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Yzerman, Hull, Robitaille await call from Hockey Hall of Fame

TORONTO - Steve Yzerman, Brett Hull and Luc Robitaille are all waiting by the phone.

The three former NHL stars won a Stanley Cup together with the Detroit Red Wings in 2002 and could find out Tuesday that they'll be part of the same Hockey Hall of Fame induction class this fall.

They're among an impressive list of first-time eligible players that also includes Brian Leetch, Alexander Mogilny and Dave Andreychuk.

The Hall's 18-member selection committee will announce its newest members on Tuesday afternoon and can choose only four players per class. It can also elect members into the builders and referee/linesmen categories.

Yzerman is as close to a sure thing as you can get among the players. The longtime Detroit Red Wings captain retired in the summer of 2006 with the sixth-highest point total in NHL history - his 1,755 trail just Wayne Gretzky, Mark Messier, Gordie Howe, Ron Francis and Marcel Dionne.

Those five men are already members of the Hall.

Yzerman is also a three-time Stanley Cup winner and has a gold medal from Canada's victory at the 2002 Olympics in Salt Lake City. His trophy case includes a Lester B. Pearson Award, Conn Smythe Trophy, Selke Trophy and Masterton Trophy.

Hull, Robitaille and Leetch also make strong cases.

All three players are Stanley Cup champions and were among the best in the game at their position - Hull's 741 goals are third all-time, Robitaille's 668 are the most by a left-winger in history and Leetch is one of just five defencemen ever to have a 100-point season.

They've also each won at least one major individual award.

Hull scored 86 goals in 1991 and was recognized with both the Hart Trophy and Lester B. Pearson Award; Leetch earned the Conn Smythe Trophy after helping the New York Rangers to the Stanley Cup in 1994, was twice given the Norris Trophy as the league's top defencemen and was named rookie of the year in 1989; and Robitaille received the Calder Trophy as top rookie in 1987.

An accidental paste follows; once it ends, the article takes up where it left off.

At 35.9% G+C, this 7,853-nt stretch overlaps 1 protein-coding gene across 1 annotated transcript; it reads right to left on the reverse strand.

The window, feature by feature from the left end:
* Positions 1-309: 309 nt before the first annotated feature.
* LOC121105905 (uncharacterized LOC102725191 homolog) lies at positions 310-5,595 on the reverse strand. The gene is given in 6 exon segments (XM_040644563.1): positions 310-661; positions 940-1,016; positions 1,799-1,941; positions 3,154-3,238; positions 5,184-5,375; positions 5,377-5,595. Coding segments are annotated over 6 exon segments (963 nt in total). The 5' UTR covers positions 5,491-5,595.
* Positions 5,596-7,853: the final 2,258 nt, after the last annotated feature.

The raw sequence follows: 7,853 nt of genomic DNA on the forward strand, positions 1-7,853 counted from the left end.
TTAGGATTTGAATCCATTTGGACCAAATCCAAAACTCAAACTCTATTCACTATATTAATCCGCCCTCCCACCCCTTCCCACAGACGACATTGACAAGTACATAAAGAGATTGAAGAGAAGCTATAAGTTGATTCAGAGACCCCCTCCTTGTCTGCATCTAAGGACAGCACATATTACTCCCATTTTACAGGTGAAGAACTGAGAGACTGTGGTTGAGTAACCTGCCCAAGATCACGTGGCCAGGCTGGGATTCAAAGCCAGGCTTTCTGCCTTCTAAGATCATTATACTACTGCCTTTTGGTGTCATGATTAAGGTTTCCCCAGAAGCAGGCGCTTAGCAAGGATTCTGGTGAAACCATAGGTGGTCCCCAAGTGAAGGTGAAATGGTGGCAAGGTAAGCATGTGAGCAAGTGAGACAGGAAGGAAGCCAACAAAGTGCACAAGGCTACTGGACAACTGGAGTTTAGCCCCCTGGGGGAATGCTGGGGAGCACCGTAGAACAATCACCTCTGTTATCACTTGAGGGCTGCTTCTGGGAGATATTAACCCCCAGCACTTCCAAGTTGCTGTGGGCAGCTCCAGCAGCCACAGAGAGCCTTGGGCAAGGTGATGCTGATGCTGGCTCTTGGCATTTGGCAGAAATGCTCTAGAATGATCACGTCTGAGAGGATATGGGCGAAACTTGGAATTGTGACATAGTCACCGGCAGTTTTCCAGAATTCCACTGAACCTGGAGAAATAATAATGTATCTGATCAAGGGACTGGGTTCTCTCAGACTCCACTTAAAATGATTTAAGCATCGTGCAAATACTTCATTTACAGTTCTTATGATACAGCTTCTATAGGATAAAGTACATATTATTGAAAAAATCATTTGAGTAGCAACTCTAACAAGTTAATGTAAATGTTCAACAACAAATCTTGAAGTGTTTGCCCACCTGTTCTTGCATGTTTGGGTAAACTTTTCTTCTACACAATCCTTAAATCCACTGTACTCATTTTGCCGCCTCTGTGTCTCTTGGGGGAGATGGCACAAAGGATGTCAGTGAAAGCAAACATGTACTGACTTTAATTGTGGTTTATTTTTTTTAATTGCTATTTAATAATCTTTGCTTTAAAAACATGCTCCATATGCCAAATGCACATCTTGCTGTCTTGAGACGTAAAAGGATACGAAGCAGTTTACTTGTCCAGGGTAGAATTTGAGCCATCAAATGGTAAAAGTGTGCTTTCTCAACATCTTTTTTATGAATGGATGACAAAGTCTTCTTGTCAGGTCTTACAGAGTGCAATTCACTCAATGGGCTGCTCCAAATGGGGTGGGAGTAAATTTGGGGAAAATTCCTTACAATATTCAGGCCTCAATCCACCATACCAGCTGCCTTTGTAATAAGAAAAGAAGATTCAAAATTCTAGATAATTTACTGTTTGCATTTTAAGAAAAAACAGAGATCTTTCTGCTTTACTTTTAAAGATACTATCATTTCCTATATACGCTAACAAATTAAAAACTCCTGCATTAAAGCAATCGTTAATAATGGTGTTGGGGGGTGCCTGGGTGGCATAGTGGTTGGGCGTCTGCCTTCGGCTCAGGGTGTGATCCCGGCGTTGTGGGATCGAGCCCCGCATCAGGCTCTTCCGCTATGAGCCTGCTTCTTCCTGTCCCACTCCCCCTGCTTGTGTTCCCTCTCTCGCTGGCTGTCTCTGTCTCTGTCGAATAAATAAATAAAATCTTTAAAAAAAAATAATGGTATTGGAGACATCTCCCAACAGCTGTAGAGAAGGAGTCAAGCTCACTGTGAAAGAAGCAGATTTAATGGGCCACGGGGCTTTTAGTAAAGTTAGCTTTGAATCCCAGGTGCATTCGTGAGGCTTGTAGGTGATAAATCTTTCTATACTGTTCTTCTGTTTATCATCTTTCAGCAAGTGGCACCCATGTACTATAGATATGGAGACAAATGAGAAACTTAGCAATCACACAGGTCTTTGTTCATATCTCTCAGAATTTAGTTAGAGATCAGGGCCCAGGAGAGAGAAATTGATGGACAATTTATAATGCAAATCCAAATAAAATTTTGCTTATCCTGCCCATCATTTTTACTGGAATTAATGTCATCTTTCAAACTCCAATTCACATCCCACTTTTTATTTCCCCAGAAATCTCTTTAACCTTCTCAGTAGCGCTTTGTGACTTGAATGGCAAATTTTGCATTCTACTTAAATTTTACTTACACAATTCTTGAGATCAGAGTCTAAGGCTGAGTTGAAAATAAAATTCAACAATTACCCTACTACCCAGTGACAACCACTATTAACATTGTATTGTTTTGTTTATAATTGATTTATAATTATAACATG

Those accomplishments and others arguably leave that group of players ahead of Mogilny and Andreychuk, two others that put together solid careers and won a championship.

Andreychuk scored 640 goals and 1,338 points during his 23-year career while Mogilny had 473 goals and 1,032 points before being forced into retirement by a knee injury.

No matter who gets elected, this year's class appears destined to be just as accomplished as the 2007 group. Messier, Francis, Al MacInnis and Scott Stevens were all inducted in the players category that year.

A player must be retired for three seasons before becoming eligible to enter the Hall. Some of the other players on the ballot for the first time include Eric Desjardins, Andrew Cassels, Scott Young, Shawn McEachern and Trevor Kidd.

With so many new high-end candidates, it will be tough for the guys that have been passed over in previous years to get in. That group includes the likes of Doug Gilmour, Pavel Bure, Adam Oates, Dino Ciccarelli, Phil Housley, Tom Barrasso and many others.

This year's induction ceremony will be held on Nov. 9.

It has already been announced that Dave Molinari of the Pittsburgh Post Gazette will receive the Elmer Ferguson Memorial Award for hockey journalism while John Davidson will be given the Foster Hewitt Memorial Award for outstanding contributions as a broadcaster.

This is likely to be the last year that only men are inducted into the Hall. Starting in 2010, a special women's category will honour as many as two female players per year.



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